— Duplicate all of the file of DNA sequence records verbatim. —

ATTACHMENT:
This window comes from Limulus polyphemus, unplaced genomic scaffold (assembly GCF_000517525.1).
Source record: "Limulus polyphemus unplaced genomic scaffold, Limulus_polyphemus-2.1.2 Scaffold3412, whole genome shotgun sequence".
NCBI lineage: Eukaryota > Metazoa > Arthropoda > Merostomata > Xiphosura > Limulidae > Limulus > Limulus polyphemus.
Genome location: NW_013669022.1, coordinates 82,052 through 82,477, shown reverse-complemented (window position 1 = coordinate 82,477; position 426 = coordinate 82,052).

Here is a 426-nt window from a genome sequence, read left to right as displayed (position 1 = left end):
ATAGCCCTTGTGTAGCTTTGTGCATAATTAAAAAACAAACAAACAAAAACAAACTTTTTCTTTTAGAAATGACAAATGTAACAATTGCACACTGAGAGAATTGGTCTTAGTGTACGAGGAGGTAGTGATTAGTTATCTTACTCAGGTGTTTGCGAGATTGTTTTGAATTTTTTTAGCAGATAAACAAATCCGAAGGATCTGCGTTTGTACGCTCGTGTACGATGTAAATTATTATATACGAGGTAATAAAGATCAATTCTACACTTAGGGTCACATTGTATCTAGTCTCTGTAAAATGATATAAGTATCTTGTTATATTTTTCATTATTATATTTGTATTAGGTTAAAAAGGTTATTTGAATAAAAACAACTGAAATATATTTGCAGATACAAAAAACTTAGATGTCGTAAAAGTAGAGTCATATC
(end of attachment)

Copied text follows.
This window comes from Limulus polyphemus, unplaced genomic scaffold (assembly GCF_000517525.1).
Source record: "Limulus polyphemus unplaced genomic scaffold, Limulus_polyphemus-2.1.2 Scaffold3412, whole genome shotgun sequence".
NCBI lineage: Eukaryota > Metazoa > Arthropoda > Merostomata > Xiphosura > Limulidae > Limulus > Limulus polyphemus.
Genome location: NW_013669022.1, coordinates 82,052 through 82,477, shown reverse-complemented (window position 1 = coordinate 82,477; position 426 = coordinate 82,052).

Here is a 426-nt window from a genome sequence, read left to right as displayed (position 1 = left end):
ATAGCCCTTGTGTAGCTTTGTGCATAATTAAAAAACAAACAAACAAAAACAAACTTTTTCTTTTAGAAATGACAAATGTAACAATTGCACACTGAGAGAATTGGTCTTAGTGTACGAGGAGGTAGTGATTAGTTATCTTACTCAGGTGTTTGCGAGATTGTTTTGAATTTTTTTAGCAGATAAACAAATCCGAAGGATCTGCGTTTGTACGCTCGTGTACGATGTAAATTATTATATACGAGGTAATAAAGATCAATTCTACACTTAGGGTCACATTGTATCTAGTCTCTGTAAAATGATATAAGTATCTTGTTATATTTTTCATTATTATATTTGTATTAGGTTAAAAAGGTTATTTGAATAAAAACAACTGAAATATATTTGCAGATACAAAAAACTTAGATGTCGTAAAAGTAGAGTCATATC